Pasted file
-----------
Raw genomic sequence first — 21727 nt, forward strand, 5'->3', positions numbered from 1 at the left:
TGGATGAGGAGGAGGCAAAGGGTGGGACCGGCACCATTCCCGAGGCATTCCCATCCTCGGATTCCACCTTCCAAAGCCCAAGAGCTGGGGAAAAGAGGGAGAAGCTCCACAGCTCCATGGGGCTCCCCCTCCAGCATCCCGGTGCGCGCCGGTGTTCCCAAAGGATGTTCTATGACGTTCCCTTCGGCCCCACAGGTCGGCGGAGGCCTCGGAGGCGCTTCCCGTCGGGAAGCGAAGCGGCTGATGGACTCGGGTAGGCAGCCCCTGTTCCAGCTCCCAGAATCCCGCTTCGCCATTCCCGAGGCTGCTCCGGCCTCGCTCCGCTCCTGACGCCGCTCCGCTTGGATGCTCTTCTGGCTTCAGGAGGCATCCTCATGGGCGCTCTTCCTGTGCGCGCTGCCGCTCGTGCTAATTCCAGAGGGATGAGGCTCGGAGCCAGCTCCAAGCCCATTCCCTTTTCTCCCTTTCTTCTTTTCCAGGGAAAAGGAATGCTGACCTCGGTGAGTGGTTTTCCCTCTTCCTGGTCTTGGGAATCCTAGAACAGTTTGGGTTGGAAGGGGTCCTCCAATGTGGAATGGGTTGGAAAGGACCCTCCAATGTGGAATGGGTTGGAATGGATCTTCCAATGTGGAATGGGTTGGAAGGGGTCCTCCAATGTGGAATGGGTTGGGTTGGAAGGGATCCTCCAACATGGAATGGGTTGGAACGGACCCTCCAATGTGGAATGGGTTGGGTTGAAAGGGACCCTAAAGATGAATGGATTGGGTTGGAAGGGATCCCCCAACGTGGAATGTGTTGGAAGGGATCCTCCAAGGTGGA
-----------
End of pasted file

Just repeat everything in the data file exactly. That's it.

Raw genomic sequence first — 21727 nt, forward strand, 5'->3', positions numbered from 1 at the left:
TGGATGAGGAGGAGGCAAAGGGTGGGACCGGCACCATTCCCGAGGCATTCCCATCCTCGGATTCCACCTTCCAAAGCCCAAGAGCTGGGGAAAAGAGGGAGAAGCTCCACAGCTCCATGGGGCTCCCCCTCCAGCATCCCGGTGCGCGCCGGTGTTCCCAAAGGATGTTCTATGACGTTCCCTTCGGCCCCACAGGTCGGCGGAGGCCTCGGAGGCGCTTCCCGTCGGGAAGCGAAGCGGCTGATGGACTCGGGTAGGCAGCCCCTGTTCCAGCTCCCAGAATCCCGCTTCGCCATTCCCGAGGCTGCTCCGGCCTCGCTCCGCTCCTGACGCCGCTCCGCTTGGATGCTCTTCTGGCTTCAGGAGGCATCCTCATGGGCGCTCTTCCTGTGCGCGCTGCCGCTCGTGCTAATTCCAGAGGGATGAGGCTCGGAGCCAGCTCCAAGCCCATTCCCTTTTCTCCCTTTCTTCTTTTCCAGGGAAAAGGAATGCTGACCTCGGTGAGTGGTTTTCCCTCTTCCTGGTCTTGGGAATCCTAGAACAGTTTGGGTTGGAAGGGGTCCTCCAATGTGGAATGGGTTGGAAAGGACCCTCCAATGTGGAATGGGTTGGAATGGATCTTCCAATGTGGAATGGGTTGGAAGGGGTCCTCCAATGTGGAATGGGTTGGGTTGGAAGGGATCCTCCAACATGGAATGGGTTGGAACGGACCCTCCAATGTGGAATGGGTTGGGTTGAAAGGGACCCTAAAGATGAATGGATTGGGTTGGAAGGGATCCCCCAACGTGGAATGTGTTGGAAGGGATCCTCCAAGGTGGA